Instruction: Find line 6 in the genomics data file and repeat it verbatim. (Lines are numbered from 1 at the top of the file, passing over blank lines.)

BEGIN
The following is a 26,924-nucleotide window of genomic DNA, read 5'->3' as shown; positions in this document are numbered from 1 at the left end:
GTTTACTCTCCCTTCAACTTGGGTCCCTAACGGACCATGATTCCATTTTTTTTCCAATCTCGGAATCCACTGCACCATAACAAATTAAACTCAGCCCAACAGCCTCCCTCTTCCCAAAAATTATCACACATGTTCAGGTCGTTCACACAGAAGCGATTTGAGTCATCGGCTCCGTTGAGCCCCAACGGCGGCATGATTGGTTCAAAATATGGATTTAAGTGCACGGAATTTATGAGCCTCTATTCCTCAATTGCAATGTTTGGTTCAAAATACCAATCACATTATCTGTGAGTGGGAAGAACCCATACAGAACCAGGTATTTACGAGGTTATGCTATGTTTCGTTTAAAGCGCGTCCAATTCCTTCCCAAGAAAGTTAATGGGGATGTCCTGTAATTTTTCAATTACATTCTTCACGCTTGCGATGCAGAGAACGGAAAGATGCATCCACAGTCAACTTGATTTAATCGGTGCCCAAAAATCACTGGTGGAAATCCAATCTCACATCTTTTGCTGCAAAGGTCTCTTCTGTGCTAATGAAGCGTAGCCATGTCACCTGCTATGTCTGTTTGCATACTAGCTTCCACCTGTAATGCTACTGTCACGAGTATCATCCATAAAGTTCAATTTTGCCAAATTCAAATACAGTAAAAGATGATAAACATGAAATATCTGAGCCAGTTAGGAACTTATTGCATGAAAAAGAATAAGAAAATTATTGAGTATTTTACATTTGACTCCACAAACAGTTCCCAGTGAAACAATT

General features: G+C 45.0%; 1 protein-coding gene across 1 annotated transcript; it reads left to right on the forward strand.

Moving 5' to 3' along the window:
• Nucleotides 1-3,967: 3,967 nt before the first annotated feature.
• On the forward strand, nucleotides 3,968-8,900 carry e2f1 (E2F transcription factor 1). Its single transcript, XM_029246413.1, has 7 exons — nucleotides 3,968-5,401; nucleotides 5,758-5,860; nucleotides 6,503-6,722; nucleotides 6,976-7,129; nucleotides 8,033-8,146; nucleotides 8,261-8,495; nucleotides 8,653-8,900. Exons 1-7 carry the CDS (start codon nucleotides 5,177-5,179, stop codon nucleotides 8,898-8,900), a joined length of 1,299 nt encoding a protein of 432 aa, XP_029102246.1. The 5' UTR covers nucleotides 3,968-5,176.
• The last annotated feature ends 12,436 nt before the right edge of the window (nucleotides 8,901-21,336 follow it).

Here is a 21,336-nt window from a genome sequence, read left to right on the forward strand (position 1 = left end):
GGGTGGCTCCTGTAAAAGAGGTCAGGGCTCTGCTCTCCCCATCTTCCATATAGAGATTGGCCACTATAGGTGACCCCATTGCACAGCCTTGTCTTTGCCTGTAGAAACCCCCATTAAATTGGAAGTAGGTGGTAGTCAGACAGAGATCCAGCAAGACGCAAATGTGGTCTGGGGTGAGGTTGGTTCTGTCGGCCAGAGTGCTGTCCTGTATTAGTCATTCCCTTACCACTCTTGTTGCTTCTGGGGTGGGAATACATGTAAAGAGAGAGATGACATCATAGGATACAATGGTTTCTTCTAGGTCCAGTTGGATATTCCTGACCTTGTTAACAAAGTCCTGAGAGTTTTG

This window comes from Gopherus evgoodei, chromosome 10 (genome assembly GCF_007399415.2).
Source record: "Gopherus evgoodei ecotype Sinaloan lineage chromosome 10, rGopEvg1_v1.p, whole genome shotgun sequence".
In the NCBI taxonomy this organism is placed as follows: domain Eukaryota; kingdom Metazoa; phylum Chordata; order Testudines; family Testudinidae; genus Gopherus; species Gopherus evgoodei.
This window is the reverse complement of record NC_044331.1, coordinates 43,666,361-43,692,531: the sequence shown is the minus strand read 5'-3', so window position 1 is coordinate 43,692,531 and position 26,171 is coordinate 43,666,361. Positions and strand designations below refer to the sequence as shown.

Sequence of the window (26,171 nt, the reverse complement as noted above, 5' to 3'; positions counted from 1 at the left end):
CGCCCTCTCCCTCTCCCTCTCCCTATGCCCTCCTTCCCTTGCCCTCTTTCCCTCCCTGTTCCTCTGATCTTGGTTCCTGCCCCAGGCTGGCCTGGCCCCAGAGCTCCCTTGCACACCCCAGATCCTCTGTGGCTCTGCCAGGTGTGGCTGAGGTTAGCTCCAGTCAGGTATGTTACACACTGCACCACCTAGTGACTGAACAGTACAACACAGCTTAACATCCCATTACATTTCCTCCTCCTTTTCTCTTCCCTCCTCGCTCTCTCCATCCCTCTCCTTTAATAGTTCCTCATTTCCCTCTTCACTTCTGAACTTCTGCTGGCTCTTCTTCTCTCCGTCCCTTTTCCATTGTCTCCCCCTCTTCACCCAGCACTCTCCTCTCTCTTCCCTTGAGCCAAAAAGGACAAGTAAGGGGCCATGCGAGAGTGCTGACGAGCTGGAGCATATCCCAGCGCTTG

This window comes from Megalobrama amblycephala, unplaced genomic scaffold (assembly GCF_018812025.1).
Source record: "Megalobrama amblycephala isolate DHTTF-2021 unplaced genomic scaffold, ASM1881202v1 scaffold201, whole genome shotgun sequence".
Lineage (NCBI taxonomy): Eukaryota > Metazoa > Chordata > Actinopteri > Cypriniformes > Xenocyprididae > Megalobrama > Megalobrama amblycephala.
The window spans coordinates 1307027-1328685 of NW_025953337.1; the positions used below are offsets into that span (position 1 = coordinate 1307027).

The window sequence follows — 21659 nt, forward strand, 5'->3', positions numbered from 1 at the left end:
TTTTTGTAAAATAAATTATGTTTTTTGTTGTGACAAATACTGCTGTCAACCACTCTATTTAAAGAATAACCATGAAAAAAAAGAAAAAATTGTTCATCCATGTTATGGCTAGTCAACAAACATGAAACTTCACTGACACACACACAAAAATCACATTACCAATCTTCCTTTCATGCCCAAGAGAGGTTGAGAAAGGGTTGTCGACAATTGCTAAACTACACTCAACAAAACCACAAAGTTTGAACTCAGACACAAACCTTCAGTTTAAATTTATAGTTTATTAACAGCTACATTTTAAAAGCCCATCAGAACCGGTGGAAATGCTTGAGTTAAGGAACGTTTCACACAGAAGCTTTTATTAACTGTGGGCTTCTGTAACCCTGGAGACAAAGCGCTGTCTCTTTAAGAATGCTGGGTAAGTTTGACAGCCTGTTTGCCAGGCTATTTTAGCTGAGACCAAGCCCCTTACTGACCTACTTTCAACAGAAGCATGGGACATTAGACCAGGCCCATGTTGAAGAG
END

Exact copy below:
• On the forward strand, nucleotides 3,968-8,900 carry e2f1 (E2F transcription factor 1). Its single transcript, XM_029246413.1, has 7 exons — nucleotides 3,968-5,401; nucleotides 5,758-5,860; nucleotides 6,503-6,722; nucleotides 6,976-7,129; nucleotides 8,033-8,146; nucleotides 8,261-8,495; nucleotides 8,653-8,900. Exons 1-7 carry the CDS (start codon nucleotides 5,177-5,179, stop codon nucleotides 8,898-8,900), a joined length of 1,299 nt encoding a protein of 432 aa, XP_029102246.1. The 5' UTR covers nucleotides 3,968-5,176.